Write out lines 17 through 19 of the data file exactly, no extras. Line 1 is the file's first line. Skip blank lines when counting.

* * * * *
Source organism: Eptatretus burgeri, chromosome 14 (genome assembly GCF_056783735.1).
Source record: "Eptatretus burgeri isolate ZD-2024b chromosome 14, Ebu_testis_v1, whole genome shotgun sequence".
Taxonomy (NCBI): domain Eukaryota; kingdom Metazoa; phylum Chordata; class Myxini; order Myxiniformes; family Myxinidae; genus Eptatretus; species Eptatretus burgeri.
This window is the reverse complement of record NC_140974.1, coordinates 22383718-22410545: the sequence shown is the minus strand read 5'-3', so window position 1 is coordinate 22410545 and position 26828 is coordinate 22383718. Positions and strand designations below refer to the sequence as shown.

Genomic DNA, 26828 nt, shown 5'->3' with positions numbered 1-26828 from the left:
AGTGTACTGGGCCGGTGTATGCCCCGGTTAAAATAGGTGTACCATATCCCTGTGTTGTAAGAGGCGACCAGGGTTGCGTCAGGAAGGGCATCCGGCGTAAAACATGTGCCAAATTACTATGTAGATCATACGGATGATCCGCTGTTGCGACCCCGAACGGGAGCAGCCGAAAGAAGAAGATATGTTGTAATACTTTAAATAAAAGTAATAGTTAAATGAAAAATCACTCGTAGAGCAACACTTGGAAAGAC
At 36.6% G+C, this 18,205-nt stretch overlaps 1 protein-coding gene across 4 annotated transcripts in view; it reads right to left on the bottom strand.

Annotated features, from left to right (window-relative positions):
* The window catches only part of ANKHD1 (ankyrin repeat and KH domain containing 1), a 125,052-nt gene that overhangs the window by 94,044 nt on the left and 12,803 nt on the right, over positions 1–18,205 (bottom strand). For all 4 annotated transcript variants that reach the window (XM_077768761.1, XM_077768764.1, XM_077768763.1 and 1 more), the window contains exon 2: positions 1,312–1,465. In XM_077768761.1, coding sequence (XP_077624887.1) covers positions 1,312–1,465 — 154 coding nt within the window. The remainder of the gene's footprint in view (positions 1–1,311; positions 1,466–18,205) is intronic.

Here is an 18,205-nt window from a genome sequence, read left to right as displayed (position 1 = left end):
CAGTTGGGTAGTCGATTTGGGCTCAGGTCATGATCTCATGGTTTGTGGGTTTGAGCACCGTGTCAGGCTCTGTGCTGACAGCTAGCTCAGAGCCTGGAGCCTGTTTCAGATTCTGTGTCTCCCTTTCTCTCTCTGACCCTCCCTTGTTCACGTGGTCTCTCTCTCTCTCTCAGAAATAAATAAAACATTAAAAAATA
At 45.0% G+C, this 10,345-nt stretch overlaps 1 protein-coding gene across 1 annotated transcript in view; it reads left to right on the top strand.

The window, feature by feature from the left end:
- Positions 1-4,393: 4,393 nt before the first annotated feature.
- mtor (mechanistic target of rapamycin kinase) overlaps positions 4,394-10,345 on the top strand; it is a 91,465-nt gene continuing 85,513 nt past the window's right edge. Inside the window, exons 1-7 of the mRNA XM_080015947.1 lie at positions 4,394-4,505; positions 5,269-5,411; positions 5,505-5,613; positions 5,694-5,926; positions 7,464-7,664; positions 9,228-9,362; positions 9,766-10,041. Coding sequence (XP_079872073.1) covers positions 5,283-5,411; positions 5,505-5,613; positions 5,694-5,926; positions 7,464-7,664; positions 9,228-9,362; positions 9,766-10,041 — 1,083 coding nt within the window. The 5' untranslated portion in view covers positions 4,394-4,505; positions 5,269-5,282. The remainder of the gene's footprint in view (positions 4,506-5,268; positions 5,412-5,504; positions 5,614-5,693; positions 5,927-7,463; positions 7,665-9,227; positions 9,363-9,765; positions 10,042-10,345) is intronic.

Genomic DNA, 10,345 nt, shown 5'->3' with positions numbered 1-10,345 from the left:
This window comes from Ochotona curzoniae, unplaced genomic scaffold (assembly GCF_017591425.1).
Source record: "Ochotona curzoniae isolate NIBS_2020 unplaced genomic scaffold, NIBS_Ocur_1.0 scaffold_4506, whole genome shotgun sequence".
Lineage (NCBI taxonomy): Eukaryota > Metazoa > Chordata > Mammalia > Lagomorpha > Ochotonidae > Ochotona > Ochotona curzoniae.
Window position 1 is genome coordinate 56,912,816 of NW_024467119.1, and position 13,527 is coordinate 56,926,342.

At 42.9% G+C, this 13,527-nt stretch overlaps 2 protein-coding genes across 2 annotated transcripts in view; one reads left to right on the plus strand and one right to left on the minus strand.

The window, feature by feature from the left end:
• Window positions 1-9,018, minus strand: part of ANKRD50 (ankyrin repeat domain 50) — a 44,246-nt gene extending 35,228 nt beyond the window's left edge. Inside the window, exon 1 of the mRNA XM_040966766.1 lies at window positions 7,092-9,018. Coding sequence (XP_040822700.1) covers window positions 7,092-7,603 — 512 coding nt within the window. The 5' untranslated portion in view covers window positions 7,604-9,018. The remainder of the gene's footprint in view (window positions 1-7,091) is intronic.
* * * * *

This window comes from Ochotona curzoniae, unplaced genomic scaffold (assembly GCF_017591425.1).
Source record: "Ochotona curzoniae isolate NIBS_2020 unplaced genomic scaffold, NIBS_Ocur_1.0 scaffold_4506, whole genome shotgun sequence".
Lineage (NCBI taxonomy): Eukaryota > Metazoa > Chordata > Mammalia > Lagomorpha > Ochotonidae > Ochotona > Ochotona curzoniae.